Pain as a vital sign

A recent article in the Family Practice News says that a survey of 225 physicians reveals that 33% of them think that the opioid crisis in the US is caused by over prescribing opioids. 24% said aggressive patient drug seeking and 18% said it is due to drug dealers. How quickly things change.

In 1996 pain was declared the fifth vital sign, after temperature,  pulse (heart rate), respiration rate and blood pressure. I disagreed with it because it focused on pain, by telling the nurses in the hospital and the outpatient providers to always to ask about pain. I thought it would be better to focus on level of comfort than pain. I thought we were using opioids far too freely and I thought that patients were getting addicted. The pain specialists said that we had to treat pain, and we were given very few tools other than opioids. Primary care providers were told that they could be sued for too much or too little pain medicine.

I also disagreed with it because pain is NOT a vital sign. That is, the level of pain does not correlate with illness. If a person has a high fever of 104 I am sure they are sick, a fast or very slow heart rate, a blood pressure too high or two low, they are breathing too fast: these are vital signs. They often correlate to illness and help us decide if this is outpatient, urgent or emergent. But pain does not. A chronic pain patient may have a pain level of 8/10 and yet not be an emergency or in a life-threatening state at all. That does not mean that they are lying or that we don’t wish to help with pain.

In June, 2016, the American Medical Association recommended dropping pain as a vital sign. https://www.painnewsnetwork.org/stories/2016/6/16/ama-drops-pain-as-vital-sign. The Joint Commission for Hospital Accreditation dropped pain as a vital sign in August, 2016. https://www.jointcommission.org/joint_commission_statement_on_pain_management/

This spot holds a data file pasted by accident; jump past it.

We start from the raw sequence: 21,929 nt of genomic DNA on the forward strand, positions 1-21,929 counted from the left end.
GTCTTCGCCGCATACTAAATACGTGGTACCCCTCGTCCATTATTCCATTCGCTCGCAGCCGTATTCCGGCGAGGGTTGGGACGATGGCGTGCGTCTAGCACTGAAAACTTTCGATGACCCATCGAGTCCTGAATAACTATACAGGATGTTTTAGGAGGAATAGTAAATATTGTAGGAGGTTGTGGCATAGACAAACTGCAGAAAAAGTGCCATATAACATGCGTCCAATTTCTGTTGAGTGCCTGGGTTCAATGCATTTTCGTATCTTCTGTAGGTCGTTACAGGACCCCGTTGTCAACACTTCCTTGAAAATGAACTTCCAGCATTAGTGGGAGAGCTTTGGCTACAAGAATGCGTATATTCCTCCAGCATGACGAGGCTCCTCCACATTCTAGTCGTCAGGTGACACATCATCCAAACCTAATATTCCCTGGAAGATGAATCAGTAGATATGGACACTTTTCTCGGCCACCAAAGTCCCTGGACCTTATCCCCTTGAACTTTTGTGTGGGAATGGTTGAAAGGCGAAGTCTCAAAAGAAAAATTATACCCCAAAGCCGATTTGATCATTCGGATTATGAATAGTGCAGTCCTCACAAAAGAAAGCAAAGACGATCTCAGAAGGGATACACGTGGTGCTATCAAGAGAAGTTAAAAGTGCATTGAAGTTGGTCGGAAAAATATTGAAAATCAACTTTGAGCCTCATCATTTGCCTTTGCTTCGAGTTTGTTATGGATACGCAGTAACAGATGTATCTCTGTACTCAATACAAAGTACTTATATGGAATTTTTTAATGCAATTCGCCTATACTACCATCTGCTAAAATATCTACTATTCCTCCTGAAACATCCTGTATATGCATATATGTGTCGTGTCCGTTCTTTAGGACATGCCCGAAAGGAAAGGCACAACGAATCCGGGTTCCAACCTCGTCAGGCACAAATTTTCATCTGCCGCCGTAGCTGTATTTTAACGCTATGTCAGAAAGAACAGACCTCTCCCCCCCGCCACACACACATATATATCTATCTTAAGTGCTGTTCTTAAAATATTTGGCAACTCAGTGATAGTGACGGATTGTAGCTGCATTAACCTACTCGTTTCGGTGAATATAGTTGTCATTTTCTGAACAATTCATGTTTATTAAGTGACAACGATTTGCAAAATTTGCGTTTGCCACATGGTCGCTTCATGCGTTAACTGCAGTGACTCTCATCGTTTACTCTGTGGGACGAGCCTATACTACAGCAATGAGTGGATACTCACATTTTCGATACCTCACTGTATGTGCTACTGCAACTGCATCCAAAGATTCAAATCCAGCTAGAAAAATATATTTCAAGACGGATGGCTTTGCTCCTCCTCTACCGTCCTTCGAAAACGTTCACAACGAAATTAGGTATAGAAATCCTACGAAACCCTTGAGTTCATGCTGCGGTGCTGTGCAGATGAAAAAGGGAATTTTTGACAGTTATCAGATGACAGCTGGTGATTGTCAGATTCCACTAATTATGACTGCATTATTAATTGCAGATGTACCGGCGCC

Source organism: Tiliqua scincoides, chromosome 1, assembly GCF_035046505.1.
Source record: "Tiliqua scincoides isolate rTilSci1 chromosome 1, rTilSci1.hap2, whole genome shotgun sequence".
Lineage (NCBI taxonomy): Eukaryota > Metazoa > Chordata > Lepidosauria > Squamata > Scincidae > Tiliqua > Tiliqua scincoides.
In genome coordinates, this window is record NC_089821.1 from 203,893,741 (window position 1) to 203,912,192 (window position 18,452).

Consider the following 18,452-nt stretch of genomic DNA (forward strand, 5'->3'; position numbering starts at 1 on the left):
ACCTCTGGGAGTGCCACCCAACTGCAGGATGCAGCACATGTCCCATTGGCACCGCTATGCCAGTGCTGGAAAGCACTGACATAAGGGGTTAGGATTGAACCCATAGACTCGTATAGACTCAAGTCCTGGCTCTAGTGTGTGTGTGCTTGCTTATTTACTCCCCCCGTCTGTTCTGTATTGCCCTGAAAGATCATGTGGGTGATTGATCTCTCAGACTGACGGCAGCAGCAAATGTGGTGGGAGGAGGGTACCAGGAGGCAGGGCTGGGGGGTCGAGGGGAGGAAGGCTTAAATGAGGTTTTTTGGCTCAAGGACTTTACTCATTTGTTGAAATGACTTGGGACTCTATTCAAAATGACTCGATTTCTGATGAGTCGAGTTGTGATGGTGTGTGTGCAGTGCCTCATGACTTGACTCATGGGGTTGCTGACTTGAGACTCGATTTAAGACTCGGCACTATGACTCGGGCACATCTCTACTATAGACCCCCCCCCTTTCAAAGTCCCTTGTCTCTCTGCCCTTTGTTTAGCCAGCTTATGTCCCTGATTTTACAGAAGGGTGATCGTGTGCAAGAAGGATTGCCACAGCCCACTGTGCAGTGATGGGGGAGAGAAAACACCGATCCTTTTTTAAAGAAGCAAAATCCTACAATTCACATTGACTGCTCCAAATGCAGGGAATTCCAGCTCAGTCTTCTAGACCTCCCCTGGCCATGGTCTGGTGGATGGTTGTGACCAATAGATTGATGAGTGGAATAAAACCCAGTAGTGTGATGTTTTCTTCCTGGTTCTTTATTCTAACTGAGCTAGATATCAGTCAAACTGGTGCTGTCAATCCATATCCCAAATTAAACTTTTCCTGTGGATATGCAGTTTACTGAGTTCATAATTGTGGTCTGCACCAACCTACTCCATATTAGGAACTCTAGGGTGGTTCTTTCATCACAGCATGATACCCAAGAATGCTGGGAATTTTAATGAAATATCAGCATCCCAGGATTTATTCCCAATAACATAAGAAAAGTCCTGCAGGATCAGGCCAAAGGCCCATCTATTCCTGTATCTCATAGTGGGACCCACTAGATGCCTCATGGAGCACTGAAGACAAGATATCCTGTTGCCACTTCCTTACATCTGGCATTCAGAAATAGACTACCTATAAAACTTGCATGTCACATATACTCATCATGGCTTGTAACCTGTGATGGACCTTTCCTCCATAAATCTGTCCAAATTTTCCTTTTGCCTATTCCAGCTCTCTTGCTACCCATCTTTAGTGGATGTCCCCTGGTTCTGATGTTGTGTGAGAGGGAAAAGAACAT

Why? Not only were people getting addicted to opiates, but they were and are dying of unintentional overdoses: sedation from opiates with alcohol, with anxiety medicines such as benzodiazepines, with soma, with sleep medicines such as ambien and zolpidem. If the person is sedated enough, they stop breathing and die. The CDC declared an epidemic of unintentional overdoses in 2012: https://www.cdc.gov/mmwr/preview/mmwrhtml/mm6101a3.htm and said that more US citizens were dying of prescription medicines taken as instructed then from motor vehicle accidents and guns and illegal drugs.

So the poem below and a second poem I will post tomorrow reflect how I thought about pain as a vital sign. It is not a vital sign, because a high pain level does not tell me if the person is critically ill and may die. It does not correlate. Pain matters and we want to treat it, but the first responsibility is “do not harm”. Letting people get addicted and killing some is harm.

Also, opioids have limited effectiveness and high risk for chronic pain. I have worked with  The University of Washington Pain and Addiction Clinic since 2010 via telemedicine. They say that average improvement of chronic pain with opioids is about 30%. Higher and higher doses do not help and increase the risk of overdose and death. And the risk of addiction.

I think of pain as information. Studies of fibromyalgia patients with functional MRI of the brain show that they are not lying about their pain. In a study normal and fibromyalgia patients were given the same pain stimulus on the hand. The normal patients said that they felt 3-4/10 pain. The fibromyalgia patients felt 7-8/10 pain with the same stimulus and the pain centers lit up correspondingly more in their brains. So they are not lying.

Why would opioids only lower chronic pain about 30% even with higher doses? The brain considers pain important information. We need to snatch our finger away from a flame, stop if we smash our toe, deal with a broken bone. I think of opioids like noise cancelling headphones. Say you are listening to music. You put on headphones/take round the clock opioids. Your brain automatically turns up the gain: the music volume or the pain sensors. Now it hurts again. You take more. The brain turns up the gain. Now: take the noise cancelling headphones off. The music/pain is too loud and it hurts! With music we can turn it down, but the brain cannot adjust the gain for pain quickly.